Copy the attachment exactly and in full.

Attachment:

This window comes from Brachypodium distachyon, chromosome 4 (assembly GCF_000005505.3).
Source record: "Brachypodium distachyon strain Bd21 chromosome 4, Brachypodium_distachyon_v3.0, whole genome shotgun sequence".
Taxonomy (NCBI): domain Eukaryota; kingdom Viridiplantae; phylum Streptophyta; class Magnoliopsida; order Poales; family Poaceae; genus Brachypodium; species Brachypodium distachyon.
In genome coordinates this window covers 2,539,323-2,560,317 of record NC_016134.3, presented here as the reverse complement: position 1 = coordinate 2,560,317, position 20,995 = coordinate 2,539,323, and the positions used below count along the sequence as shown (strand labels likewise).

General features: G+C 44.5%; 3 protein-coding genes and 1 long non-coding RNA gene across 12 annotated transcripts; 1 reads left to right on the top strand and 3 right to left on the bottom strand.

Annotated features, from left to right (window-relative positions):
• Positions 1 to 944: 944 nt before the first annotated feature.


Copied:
This window comes from Brachypodium distachyon, chromosome 4 (assembly GCF_000005505.3).
Source record: "Brachypodium distachyon strain Bd21 chromosome 4, Brachypodium_distachyon_v3.0, whole genome shotgun sequence".
Taxonomy (NCBI): domain Eukaryota; kingdom Viridiplantae; phylum Streptophyta; class Magnoliopsida; order Poales; family Poaceae; genus Brachypodium; species Brachypodium distachyon.
In genome coordinates this window covers 2,539,323-2,560,317 of record NC_016134.3, presented here as the reverse complement: position 1 = coordinate 2,560,317, position 20,995 = coordinate 2,539,323, and the positions used below count along the sequence as shown (strand labels likewise).

General features: G+C 44.5%; 3 protein-coding genes and 1 long non-coding RNA gene across 12 annotated transcripts; 1 reads left to right on the top strand and 3 right to left on the bottom strand.

Annotated features, from left to right (window-relative positions):
• Positions 1 to 944: 944 nt before the first annotated feature.